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Patrick Murphy

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Buggin' Out: Urban Bug Farming for the Future

In many cultures eating insects is more than a delicacy – it’s a food staple. However, the use of bugs as a mainstream ingredient is a foreign idea in the developed world. As the human population continues to grow, we have to think about how to feed people. The UN's Food and Agriculture Organization (FAO) has shown interest in using insects as an alternative food source. Due to their high concentration of the eight essential amino acids, vitamin B12, riboflavin, vitamin A, amazingly efficient converters that leave a much smaller environmental impact on the planet than cattle.

Once technologies are developed to produce insect-based food ingredients they can be incorporated into numerous food products. They would make great protein substitutes as any food additives to cereal, snack bars, or traditional meals. The high nutritional value, probiotic potential, and affordable price are just a few reasons why many Asian and Latin restaurants already offer insects on their menu.

Rethinking the urban farm and how to deal with the upcoming need to increase food supplies, Claire Lemarchand is planning a series of cricket farms to be placed throughout cities, that go beyond just growing bugs. Crickets are bred in cylindrical units surrounding a light source, to optimize yield, and are fed fresh food waste from the market and surrounding restaurants. While at night, the cricket farming units double as an urban lighting system.

Is urban bug farming a valid food source strategy? What other ideas could be implemented into our food supply networks? Or, could push the boundaries of urban farming and sustainable food sources to better prepare for future food demands?

Why Insects Should Be in Your Diet By Aaron T. Dossey
(http://www.the-scientist.com/?articles.view/articleNo/34172/title/Why-Insects-Should-Be-in-Your-Diet/)

The Cricket Bigger Than Beef By Claire Lemarchand
(http://www.yankodesign.com/2012/02/27/superbugs-bugs-with-powers/)

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  • Jun 4 2013: Theoretically, eating insects as protein source would be affordable idea because it has better protein ingredient contained and less natural sources required to grow.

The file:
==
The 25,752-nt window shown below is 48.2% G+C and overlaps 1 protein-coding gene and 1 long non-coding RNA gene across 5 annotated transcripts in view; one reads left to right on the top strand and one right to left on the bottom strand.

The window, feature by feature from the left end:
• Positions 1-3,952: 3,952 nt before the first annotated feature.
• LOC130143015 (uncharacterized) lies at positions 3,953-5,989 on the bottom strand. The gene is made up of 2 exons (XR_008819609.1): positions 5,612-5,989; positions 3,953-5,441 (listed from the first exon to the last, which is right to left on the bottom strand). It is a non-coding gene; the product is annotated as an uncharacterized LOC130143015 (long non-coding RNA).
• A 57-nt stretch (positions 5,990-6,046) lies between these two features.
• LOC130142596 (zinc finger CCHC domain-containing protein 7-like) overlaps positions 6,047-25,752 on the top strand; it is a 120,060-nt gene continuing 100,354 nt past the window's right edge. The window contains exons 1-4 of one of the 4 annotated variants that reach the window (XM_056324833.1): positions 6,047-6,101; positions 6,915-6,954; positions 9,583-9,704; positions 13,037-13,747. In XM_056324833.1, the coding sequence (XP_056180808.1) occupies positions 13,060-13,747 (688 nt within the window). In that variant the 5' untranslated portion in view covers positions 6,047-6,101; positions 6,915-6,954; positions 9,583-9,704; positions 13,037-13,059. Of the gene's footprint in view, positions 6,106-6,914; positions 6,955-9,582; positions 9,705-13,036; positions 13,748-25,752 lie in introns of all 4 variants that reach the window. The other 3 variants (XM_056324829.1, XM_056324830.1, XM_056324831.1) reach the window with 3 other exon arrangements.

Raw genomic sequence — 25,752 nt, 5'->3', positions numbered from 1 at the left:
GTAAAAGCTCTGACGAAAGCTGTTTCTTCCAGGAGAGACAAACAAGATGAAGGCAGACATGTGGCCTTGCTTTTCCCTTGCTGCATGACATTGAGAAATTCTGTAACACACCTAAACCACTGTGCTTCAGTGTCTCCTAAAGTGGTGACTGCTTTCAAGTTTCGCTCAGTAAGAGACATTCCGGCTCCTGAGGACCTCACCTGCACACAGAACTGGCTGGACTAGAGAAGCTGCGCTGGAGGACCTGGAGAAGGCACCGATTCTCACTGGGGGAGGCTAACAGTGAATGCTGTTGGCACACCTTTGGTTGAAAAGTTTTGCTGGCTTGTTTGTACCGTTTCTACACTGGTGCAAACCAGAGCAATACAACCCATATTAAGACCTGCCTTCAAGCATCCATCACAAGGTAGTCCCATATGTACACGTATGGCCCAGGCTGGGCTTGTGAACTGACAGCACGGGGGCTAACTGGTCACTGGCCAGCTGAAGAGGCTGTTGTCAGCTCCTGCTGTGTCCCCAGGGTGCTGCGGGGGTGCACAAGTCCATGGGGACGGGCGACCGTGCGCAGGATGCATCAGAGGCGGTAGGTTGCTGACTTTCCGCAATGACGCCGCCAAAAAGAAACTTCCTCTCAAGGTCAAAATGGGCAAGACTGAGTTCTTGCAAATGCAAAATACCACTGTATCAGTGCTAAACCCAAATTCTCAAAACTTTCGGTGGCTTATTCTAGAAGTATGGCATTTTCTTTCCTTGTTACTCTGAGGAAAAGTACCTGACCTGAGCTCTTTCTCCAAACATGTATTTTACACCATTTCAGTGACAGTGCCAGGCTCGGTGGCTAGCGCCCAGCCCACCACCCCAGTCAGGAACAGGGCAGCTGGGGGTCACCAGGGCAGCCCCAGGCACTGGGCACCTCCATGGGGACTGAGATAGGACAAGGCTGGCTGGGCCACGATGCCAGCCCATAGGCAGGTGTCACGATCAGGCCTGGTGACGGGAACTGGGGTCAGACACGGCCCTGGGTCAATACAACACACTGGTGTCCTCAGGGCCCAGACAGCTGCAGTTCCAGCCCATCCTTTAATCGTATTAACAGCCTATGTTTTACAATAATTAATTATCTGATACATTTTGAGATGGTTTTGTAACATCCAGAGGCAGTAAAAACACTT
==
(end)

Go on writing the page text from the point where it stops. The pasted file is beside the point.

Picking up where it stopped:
However, there are several application issues. Many people oppose to eat insects because of the nice exoskeleton looking. Let me tell my some personal experiences. I have traveled a lot and occasionally I have chances to eat insects that are locally considered famous and delicious cousins. Well, what I thought was there was a reason why they liked it so let’s try. One of them was Stag beetle larvae deep fried. It just tasted like “Cream cheeeese puff!!!” For sure, sometimes, it tasted weird such as Bundaeggi (silkworm chrysalis) in the Korea. For me, appearance-wise, it seems really similar to shrimp or crab. “Think it is just a land shrimp or crab and eat, it would be not big matter.” But the real issue, that is under-assumed, is a distinctive odor. It is so special and strong enough to be hard to hide under seasonings unless buried into seasonings for a while. In order to spread such the consumption insects as food, I think it is required to remove such special odor.
    You may think that “then, why don’t we just eat non-special odor insects. Well, it would be good idea. It is easy to grow in urban area because it needs less area than a cow. However, it may cause ecological issues. We have heard about foreign species invasion and they have destroyed local ecosystem. Many of them are once introduced as food or other reasons like pet. If they are ensured in closed facilities, it would be okay but they escaped and spread out. Nutria, snakehead are the good example. They have imported as food sources, but escaped and spread out in local nature.
    Then my question is that “are we sure that such the edible insects won’t harm local ecosystem when they are escaped?” insects are smaller than conventional farm animals which mean it is much higher chances to escape from farms.
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      Jun 5 2013: Haha!! I love silkworm! I used to eat it since I was young, so I do not feel disgusted when I see it; actually it makes my mouth watery! In fact, I have two cans of silkworm in my kitchen.
      My boyfriend was shocked when he saw me eating the worm. Haha.
      I think that as Dr. Green pointed out in the class, the culture contributes the behavior and belief that can be accepted or not. Eating silkworm is normal in Korea, but many people in US would give me an weird look when I eat silkworm!

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